It may not have been the fastest race in history, but Anna Maria Island won the marathon with loggerhead Eliza Ann.
Anna Maria Island Turtle Watch and Shorebird Monitoring and the Sea Turtle Conservancy placed a tracking device on a sea turtle June 19 after it nested at Coquina Beach in Bradenton Beach, then released the turtle to the Gulf of Mexico early June 20. That tracker showed the path taken by the sea turtle as she nested twice more and journeyed on her three-month migration.
This was the first confirmation of multiple nesting by a mature female loggerhead on the island.
The turtle was named Eliza Ann for the Sea Turtle Conservancy event, Tour de Turtles, which ended Nov. 1. The Waterline Resort and Marina, in Holmes Beach, featuring Eliza Ann’s Coastal Kitchen restaurant, sponsored AMITW in the event.
As part of the tour, 20 sea turtles were tagged and released from beaches in Costa Rica, Panama, Nevis and Florida. The turtles then competed in a “marathon,” a competition for which turtle swims the most miles during the three-month “race.”
Eliza Ann traveled 1,693 miles to win first place in the marathon, which tracked distance covered through Nov. 1 by the tagged sea turtles. The runner-up, a loggerhead named Cruz, traveled 1,583 miles after it was tagged July 29 near the Disney Vero Beach Resort, south of the Archie Carr National Wildlife Refuge in Melbourne Beach.
The migration was tracked using satellite telemetry. Every time Eliza Ann raised her head above water, the antenna on her tracker sent a signal, letting conservancy research scientists know her location.
The tracking device showed Eliza Ann coming ashore four times and nesting three times during the season, which runs through Oct. 31.
Following nesting, the tracker showed the turtle traveled to the Bahamas to forage and, as of Nov. 1, was in the water north of Cuba.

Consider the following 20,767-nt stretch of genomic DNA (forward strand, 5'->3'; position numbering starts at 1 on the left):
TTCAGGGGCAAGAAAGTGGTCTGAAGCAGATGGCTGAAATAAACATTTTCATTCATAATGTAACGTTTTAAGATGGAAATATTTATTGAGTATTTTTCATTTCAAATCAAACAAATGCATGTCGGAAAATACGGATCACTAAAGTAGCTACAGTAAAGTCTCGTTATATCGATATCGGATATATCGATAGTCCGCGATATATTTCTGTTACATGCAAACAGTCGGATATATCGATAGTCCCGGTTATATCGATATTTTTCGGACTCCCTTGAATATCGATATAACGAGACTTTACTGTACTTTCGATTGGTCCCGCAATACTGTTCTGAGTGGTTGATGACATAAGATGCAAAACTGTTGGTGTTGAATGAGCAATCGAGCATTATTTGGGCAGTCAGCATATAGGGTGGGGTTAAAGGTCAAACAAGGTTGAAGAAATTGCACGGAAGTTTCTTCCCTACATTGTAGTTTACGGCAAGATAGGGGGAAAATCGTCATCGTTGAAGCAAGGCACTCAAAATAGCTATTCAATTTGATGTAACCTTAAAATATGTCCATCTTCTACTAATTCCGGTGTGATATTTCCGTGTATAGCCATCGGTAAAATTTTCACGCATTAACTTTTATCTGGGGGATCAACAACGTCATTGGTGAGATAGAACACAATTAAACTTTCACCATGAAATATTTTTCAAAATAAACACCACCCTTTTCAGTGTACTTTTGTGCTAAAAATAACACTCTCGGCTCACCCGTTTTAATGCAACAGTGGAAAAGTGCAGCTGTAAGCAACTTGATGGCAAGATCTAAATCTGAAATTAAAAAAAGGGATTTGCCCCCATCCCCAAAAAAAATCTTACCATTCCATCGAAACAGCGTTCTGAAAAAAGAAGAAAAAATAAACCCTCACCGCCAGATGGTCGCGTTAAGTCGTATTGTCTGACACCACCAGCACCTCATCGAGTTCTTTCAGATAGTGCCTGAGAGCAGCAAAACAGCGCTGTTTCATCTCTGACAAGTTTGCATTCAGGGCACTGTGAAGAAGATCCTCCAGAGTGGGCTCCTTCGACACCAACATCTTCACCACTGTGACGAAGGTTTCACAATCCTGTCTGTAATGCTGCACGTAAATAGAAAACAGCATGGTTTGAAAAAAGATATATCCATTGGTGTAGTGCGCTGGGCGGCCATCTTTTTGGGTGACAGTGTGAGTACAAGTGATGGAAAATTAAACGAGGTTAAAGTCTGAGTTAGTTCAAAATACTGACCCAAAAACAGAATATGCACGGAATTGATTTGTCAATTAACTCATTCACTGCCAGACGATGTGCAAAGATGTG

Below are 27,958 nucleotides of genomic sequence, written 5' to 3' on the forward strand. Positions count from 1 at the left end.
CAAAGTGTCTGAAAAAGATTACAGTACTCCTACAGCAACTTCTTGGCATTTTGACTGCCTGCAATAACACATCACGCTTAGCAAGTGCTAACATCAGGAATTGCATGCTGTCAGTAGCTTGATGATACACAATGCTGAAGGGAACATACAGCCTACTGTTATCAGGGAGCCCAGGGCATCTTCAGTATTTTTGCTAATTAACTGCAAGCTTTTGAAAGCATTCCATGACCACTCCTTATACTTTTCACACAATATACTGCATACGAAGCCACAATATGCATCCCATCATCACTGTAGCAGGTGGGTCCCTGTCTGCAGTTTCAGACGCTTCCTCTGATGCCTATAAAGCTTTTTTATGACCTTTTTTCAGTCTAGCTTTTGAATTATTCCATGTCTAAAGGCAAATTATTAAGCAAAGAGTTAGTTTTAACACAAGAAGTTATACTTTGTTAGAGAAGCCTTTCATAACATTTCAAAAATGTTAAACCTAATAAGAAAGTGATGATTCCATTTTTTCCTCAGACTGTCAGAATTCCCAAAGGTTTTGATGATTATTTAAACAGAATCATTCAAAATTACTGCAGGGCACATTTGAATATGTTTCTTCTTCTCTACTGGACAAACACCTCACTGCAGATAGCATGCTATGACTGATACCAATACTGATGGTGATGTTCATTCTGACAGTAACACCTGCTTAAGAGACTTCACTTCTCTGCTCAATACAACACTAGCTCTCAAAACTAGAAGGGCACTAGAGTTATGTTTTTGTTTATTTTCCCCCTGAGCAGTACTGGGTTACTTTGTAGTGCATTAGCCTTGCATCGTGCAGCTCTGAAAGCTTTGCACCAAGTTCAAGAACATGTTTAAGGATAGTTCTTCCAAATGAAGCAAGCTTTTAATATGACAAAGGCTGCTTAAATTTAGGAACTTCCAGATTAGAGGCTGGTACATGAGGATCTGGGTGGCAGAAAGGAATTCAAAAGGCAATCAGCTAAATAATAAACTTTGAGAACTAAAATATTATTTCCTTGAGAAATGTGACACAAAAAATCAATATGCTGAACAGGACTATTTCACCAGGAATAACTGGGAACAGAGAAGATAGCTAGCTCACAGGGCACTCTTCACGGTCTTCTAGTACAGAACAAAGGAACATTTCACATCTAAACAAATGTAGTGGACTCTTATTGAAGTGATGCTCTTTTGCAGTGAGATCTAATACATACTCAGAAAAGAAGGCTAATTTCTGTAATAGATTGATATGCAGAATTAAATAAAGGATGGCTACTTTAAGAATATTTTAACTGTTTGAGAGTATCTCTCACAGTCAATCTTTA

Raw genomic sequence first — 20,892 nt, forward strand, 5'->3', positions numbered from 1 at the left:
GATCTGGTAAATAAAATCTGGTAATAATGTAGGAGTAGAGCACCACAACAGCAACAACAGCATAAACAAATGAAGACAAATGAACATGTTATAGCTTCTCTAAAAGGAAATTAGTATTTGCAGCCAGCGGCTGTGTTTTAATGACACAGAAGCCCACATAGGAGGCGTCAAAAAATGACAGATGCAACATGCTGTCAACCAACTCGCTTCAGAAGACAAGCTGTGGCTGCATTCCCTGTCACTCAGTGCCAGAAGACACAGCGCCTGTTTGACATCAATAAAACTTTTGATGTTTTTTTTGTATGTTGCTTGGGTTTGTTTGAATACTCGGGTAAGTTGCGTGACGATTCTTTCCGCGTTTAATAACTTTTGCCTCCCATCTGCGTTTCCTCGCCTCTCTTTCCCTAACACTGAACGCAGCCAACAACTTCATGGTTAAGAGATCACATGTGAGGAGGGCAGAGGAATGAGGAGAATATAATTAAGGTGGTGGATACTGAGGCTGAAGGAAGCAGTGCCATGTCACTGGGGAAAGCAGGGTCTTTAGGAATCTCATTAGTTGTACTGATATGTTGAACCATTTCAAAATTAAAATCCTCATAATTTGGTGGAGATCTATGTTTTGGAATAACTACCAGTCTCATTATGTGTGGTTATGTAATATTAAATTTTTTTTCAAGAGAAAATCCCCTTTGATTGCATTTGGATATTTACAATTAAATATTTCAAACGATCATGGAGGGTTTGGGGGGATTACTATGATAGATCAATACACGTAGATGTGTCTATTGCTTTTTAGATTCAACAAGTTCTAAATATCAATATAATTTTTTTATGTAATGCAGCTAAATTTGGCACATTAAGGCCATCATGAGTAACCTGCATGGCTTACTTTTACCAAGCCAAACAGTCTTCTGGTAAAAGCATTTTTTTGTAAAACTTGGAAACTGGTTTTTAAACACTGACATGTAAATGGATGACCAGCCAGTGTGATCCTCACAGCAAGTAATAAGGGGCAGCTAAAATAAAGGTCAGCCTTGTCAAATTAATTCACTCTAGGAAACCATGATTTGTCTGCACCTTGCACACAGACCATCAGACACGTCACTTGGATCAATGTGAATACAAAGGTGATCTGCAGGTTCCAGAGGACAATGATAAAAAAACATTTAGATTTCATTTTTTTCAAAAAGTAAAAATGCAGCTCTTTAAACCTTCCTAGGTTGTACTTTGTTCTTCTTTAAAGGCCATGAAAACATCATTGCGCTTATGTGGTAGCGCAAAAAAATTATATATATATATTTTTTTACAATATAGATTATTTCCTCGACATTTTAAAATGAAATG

Additionally, the data received from the turtles’ transmitters allowed researchers to determine the number of dives taken during a 24-hour period, the duration of the most recent dive, and the water temperature of the location, according to Lexie Beach, Sea Turtle Conservancy communications coordinator.
“To adequately protect sea turtles in all their habitats, we must learn more about their migratory patterns, their behavior at sea, where their marine habitats are located, how the turtles use these different habitats and the migration routes turtles travel between habitats,” Beach said.
Since the tour is over, this data becomes available to researchers around the world and also is being used as part of Sea Turtle Conservancy research scientist Dan Evans’ doctoral thesis.
Turtle watch participated in the tour in 2015 with a loggerhead named Amie, but the turtle’s satellite tag fell off shortly after the race began and it was disqualified.
- “What a gift this whole research project has been for AMITW and for the state of Florida to be able to collect data from her satellite tag,” AMITW executive director Suzi Fox said. “The best is yet to come as the data collected from her tag is analyzed.”